Pseudomonas aeruginosa is an opportunistic pathogen causing urinary tract infections, respiratory system infections, dermatitis, soft tissue infections, bacteremia and a variety of systemic infections, especially in those with immunosuppression related to cancer, HIV and severe burns. P. aeruginosa is known for its resistance to antibiotics. Although some antibiotics are effective against some strains, even those antibiotics are not effective against all strains.
Sepsis, a systemic infection, is the leading cause of death among non-coronary ICU patients in the US. It is estimated that about 750,000 American people develop sepsis each year and that more than 200,000 die from it. One of the factors contributing to the high mortality of sepsis (which has increased more than 90% in the last 20 years according to the National Vital Statistics Report, 2000,) is damage from excessive production of cytokines (chemical messengers of the immune system). The LSUHSC scientists found that D6R was not only able to protect cells from lethal toxins, but to do so without invoking a cytokine response itself. D6R also dramatically lowered the production of one cytokine, TNF.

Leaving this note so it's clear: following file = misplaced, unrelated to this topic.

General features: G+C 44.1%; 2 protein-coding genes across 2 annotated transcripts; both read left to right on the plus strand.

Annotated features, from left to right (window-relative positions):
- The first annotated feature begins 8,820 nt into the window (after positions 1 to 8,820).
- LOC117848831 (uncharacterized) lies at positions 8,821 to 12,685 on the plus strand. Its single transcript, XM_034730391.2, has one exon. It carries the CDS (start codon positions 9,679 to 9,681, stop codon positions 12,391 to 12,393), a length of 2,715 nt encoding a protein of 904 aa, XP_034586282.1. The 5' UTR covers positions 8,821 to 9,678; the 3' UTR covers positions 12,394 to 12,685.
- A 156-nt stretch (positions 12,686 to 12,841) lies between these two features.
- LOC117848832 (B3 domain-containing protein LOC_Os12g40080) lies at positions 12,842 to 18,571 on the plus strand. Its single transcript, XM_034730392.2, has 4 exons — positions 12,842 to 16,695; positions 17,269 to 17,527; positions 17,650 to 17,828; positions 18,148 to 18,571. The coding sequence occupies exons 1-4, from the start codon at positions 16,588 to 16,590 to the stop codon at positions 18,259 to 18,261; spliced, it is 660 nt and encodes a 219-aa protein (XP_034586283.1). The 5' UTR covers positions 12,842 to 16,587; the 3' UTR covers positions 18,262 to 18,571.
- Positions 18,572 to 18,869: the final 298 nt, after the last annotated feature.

According to the researchers, D6R appears to exhibit a number of potentially promising attributes. It is able to cross cell membranes; it is small enough to achieve useful therapeutic concentrations; and it exhibits no apparent toxicity at concentrations 100x therapeutic levels. It could also prove useful in treating infection from other viruses and bacteria whose toxins are dependent upon furin activity for activation. Besides Pseudomonas and anthrax, these include Ebola, clostridium, diphtheria, shi
Contact: Leslie Capo
Louisiana State University Health Science Center